Watermelon vine decline (WVD) is a new and emerging disease that has created devastating economic losses for watermelon producers in Florida.
Caused by the whitefly-transmitted squash vein yellowing virus (SqVYV), the disease created monetary losses estimated at $60 to $70 million in Florida during the 2004 growing season. The virus has become endemic in Florida and has appeared to varying degrees every season since it was first observed.
Symptoms of WVD typically occur at or just before harvest, when the vines rapidly collapse. Although affected fruit can appear healthy, rind necrosis and flesh degradation are often evident when fruits are cut, dramatically limiting marketability. The disease progresses rapidly; in some fields vine decline increased from 10% affected plants to greater than 80% within a week. In other cases, entire watermelon fields were lost to WVD. Clearly, the healthy and popular watermelon is under siege from the WVD plague.
Responding to producers' concerns, scientists recently identified the cause of WVD and are seeking ways to control the plague. Chandrasekar S. Kousik and colleagues at the U.S. Department of Agriculture–Agricultural Research Service (ARS) and SWFREC, University of Florida, published the results of a research study of WVD in a recent issue of the ASHS journal HortScience. "In this study, we presented results of greenhouse and field evaluations of U.S. plant introductions for resistance to SqVYV", explained Kousik.
Although whitefly management can significantly reduce the population of this SQVYV vector, complete control is not possible. Thus, the search for long-term and sustainable strategies to manage SqVYV remains important. Development of watermelon cultivars resistant to either SqVYV or its whitefly vector is a promising alternative.
Of the 218 plant introductions (PI) evaluated in the study, none were completely immune, but several PI showed varying levels of resistance and were further evaluated in greenhouse and field trials. "Our studies indicated that these PI could significantly slow down disease development over time compared with the susceptible cultivars, but also indicated that, under extreme circumstances, the resistance offered by some of the genes may not be enough to manage the disease," Kousik said.
The identification of potential sources of partial resistance to SqVYV suggests that watermelon germplasm with moderate resistance can be developed for breeding programs. The scientists suggest that even when some of these resistant genes are moved into commercial cultivars, an integrated approach that includes the use of reflective mulch, application of pesticides to manage whitefly populations, and weed/cucurbit crop volunteer control, will be needed to fully manage WVD.
The complete study and abstract are available on the ASHS Hortscience electronic journal web site: http://hortsci.ashspublications.org/cgi/content/abstract/44/2/256
Founded in 1903, the American Society for Horticultural Science (ASHS) is the largest organization dedicated to advancing all facets of horticultural research, education, and application.
Michael W. Neff | EurekAlert!
New technique reveals details of forest fire recovery
17.05.2018 | DOE/Brookhaven National Laboratory
Mixed forests: ecologically and economically superior
09.05.2018 | Technische Universität München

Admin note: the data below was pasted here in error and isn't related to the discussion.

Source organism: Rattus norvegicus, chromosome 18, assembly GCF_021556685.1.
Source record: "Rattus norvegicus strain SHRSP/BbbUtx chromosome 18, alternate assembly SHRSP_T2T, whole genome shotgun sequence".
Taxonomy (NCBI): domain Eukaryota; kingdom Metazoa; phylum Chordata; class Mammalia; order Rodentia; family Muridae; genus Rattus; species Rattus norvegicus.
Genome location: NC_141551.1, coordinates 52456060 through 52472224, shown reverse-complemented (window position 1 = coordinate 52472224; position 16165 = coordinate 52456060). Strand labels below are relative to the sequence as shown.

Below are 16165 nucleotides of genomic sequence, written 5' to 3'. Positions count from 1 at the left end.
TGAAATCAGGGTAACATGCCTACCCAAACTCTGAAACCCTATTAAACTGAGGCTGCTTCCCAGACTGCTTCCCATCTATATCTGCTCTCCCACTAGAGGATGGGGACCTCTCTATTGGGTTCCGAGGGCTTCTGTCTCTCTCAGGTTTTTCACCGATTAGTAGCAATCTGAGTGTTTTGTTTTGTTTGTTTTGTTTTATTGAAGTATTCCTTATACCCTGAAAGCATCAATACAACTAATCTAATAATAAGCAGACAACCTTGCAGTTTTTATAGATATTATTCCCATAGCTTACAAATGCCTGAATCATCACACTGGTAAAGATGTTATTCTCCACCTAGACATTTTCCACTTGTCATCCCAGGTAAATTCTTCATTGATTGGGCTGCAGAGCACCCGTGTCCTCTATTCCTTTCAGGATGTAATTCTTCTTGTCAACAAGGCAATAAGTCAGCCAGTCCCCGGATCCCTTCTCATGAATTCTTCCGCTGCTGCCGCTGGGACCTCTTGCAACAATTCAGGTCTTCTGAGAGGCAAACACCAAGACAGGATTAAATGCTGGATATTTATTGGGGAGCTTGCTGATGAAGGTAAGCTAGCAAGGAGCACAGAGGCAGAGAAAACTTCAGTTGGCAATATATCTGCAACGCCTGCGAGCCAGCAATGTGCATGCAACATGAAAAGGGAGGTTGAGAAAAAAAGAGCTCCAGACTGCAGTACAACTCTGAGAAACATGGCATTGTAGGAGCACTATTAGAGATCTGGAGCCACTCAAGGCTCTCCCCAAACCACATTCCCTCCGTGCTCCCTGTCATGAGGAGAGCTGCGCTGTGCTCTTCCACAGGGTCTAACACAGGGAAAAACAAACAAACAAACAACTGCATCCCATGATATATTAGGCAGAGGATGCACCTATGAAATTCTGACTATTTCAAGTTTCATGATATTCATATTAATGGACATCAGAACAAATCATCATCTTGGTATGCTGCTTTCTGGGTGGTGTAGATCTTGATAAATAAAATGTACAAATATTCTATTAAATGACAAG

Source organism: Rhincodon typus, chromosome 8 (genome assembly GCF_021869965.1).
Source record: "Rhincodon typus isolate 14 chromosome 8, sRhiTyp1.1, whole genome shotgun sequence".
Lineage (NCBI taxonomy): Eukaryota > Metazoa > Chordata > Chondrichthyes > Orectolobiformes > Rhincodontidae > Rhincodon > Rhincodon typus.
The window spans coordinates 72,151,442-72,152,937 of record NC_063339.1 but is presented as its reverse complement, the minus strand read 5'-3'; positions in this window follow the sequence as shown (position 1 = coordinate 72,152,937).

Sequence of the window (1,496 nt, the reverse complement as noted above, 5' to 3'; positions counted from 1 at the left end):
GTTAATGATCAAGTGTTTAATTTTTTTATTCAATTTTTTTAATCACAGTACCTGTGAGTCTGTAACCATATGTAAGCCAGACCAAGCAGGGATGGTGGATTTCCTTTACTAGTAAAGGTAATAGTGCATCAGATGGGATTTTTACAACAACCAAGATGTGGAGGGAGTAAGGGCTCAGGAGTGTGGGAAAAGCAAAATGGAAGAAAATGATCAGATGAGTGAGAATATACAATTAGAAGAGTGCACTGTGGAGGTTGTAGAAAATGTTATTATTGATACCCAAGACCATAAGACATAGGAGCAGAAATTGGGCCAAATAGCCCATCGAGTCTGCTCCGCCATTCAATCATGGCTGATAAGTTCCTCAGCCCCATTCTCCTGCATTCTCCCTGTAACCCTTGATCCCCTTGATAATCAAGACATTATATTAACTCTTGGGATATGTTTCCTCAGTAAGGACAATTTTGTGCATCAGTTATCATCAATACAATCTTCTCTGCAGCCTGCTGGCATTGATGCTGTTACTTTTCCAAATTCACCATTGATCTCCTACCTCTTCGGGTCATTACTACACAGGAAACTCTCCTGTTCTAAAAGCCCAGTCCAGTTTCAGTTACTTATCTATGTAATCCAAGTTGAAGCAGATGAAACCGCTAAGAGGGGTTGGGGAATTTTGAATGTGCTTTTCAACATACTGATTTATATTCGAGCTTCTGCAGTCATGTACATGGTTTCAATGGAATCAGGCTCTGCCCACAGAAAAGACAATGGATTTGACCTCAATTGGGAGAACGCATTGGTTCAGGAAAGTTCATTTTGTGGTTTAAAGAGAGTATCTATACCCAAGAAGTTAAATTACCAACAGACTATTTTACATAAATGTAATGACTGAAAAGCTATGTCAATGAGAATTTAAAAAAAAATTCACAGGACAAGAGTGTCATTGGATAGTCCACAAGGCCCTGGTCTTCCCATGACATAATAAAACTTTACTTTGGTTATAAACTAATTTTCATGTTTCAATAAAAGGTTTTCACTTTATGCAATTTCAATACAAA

So-called quantum many-body scars allow quantum systems to stay out of equilibrium much longer, explaining experiment | Study published in Nature Physics
Recently, researchers from Harvard and MIT succeeded in trapping a record 53 atoms and individually controlling their quantum state, realizing what is called a...
The historic first detection of gravitational waves from colliding black holes far outside our galaxy opened a new window to understanding the universe. A...
A team led by Austrian experimental physicist Rainer Blatt has succeeded in characterizing the quantum entanglement of two spatially separated atoms by observing their light emission. This fundamental demonstration could lead to the development of highly sensitive optical gradiometers for the precise measurement of the gravitational field or the earth's magnetic field.
The age of quantum technology has long been heralded. Decades of research into the quantum world have led to the development of methods that make it possible...
Cardiovascular tissue engineering aims to treat heart disease with prostheses that grow and regenerate. Now, researchers from the University of Zurich, the Technical University Eindhoven and the Charité Berlin have successfully implanted regenerative heart valves, designed with the aid of computer simulations, into sheep for the first time.
Producing living tissue or organs based on human cells is one of the main research fields in regenerative medicine. Tissue engineering, which involves growing...
A team of scientists of the Max Planck Institute for the Structure and Dynamics of Matter (MPSD) at the Center for Free-Electron Laser Science in Hamburg investigated optically-induced superconductivity in the alkali-doped fulleride K3C60under high external pressures. This study allowed, on one hand, to uniquely assess the nature of the transient state as a superconducting phase. In addition, it unveiled the possibility to induce superconductivity in K3C60 at temperatures far above the -170 degrees Celsius hypothesized previously, and rather all the way to room temperature. The paper by Cantaluppi et al has been published in Nature Physics.
Unlike ordinary metals, superconductors have the unique capability of transporting electrical currents without any loss. Nowadays, their technological...
02.05.2018 | Event News
13.04.2018 | Event News
12.04.2018 | Event News
18.05.2018 | Power and Electrical Engineering
18.05.2018 | Information Technology
18.05.2018 | Information Technology